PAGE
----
Game 5 was not Adebayo’s best outing: 13 points, eight rebounds, and Boston did a better job with its scheme pulling him away from the basket to defend smaller players on the perimeter, opening up the paint. Adebayo and the Heat as a whole struggled to slow the Celtics’ pick-and-roll actions, and Boston has figured out how to play against Miami’s zone (so the Heat have gone away from it).

“It’s not (Adebayo’s fault). It’s on everybody,” Jimmy Butler said after the game. “He does so much for us that it can feel like that at times but it’s definitely not on him. It’s on us as a whole. We all understand that because nobody was playing the way that we are supposed to play; the way that we have to play in order for us to win, nobody. And for him to say that, I respect it. I love him for it. But he can’t do it by himself. We’ve got to be there with him.”

Bam Adebayo was wearing a sleeve over his left arm, where he aggravated a wrist injury at the end of Game 4. Both Adebayo and coach Erik Spoelstra said that was nothing and not what led to his off night.

Miami needs a lot of things to go differently in Game 6: It needs to start hitting its threes again (19.4% from beyond the arc in Game 5, and below 30% from deep in each of the last three games). Miami has to take care of the ball and it has to get back in transition defense — Boston ran right past the Heat in the second half and got a lot of easy transition buckets. Mostly, however, it comes back to Miami shooters hitting more of their threes — the Heat halfcourt offense needs that.

The Game 5 loss was not on Adebayo. But he can be part of the solution.

Backs against the wall, Celtics play dominant half to beat Heat, force Game 6

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For Boston, it was the worst of halves, it was the best of halves. It was a half of foolishness, it was a half of wisdom. It was a half of tight play, it was a half of free-flowing offense. It was a half of despair, it was a half of renewed hope.

With its season on the line down 3-1, Boston came out tight in the first half of Game 5, with guys trying to do everything themselves, showing no patience, no ball movement, players gunning from three, and nobody in green was defending well. Boston shot 5-of-20 in the first quarter, and while things settled down Boston was lucky to be only down seven at the half.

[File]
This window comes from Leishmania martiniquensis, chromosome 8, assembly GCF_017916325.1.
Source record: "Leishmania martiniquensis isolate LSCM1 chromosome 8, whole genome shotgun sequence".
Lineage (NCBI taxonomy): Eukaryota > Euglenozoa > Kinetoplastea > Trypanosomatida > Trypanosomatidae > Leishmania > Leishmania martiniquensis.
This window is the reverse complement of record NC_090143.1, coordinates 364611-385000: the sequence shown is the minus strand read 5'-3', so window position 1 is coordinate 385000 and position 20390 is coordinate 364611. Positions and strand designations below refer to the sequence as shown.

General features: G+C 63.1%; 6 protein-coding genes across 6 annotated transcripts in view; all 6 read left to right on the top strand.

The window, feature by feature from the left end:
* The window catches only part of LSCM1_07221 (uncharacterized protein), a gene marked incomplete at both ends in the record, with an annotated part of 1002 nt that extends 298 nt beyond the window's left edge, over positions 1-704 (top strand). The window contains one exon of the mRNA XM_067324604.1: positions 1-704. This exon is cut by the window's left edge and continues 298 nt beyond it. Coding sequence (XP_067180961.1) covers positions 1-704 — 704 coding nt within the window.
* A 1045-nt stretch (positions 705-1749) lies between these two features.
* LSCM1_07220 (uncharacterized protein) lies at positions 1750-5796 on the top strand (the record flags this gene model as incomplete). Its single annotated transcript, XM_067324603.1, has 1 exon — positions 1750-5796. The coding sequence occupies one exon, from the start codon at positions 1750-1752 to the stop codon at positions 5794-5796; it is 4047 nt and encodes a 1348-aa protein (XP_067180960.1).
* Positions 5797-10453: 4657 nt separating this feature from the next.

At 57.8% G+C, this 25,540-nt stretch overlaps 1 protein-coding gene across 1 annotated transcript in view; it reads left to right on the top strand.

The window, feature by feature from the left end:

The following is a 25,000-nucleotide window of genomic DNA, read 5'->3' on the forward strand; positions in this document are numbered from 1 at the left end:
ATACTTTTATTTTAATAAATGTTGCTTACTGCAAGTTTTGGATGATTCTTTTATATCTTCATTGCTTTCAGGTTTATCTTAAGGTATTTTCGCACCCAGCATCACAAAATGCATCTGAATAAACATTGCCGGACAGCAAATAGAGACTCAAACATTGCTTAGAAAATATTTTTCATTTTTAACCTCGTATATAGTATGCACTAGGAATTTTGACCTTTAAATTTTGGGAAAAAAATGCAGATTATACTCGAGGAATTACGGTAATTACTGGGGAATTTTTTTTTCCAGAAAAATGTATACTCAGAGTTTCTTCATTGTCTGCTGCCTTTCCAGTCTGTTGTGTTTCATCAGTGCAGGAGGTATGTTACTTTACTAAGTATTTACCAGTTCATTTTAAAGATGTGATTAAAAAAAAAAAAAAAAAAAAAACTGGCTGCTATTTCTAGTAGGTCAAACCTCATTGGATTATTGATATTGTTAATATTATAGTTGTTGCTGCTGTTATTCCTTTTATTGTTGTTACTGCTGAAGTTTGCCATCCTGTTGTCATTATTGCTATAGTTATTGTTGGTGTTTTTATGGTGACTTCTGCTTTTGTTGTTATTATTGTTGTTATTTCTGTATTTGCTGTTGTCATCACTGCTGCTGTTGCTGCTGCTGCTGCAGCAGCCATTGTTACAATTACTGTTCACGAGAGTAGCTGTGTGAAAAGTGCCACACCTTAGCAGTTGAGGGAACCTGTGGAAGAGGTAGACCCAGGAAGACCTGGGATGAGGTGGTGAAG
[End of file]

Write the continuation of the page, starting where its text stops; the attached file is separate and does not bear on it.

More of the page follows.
Then a different Boston team came out in the second half — a team that was defending with intent, pushing the pace, and watching their best player, Jayson Tatum, attack to the tune of 17 third quarter points. At the end of the third, Brad Stevens told his team, “with all sincerity, that’s the first time I’ve seen Celtics basketball in the past few games” (via the ESPN mic’d up segment of the broadcast).

The Celtics pulled away in the fourth to win 121-108. The Heat still lead the series 3-2, with Game 6 coming on Sunday.

“We did not compete hard enough defensively and we paid the price for that,” Erik Spoelstra said of his Heat team.

“I thought we played with great tenacity defensively, and I think our offense followed suit,” Celtics coach Brad Stevens said of the second-half turnaround.

That defense included much more ball pressure out high on Miami and it worked. The Heat shot 19.4% from three, that’s the third straight game under 30% from three for the Heat, but Tyler Herro wasn’t able to bail them out this time around.

For Boston, Tatum finished with 31 points and 10 rebounds, and his third quarter helped save the Boston season.

Boston needs that Tatum from the opening tip on Sunday, not after 24 minutes (as we have seen the last couple of games). Boston is a good team but it needs Tatum to play at an All-NBA level to look like a contender.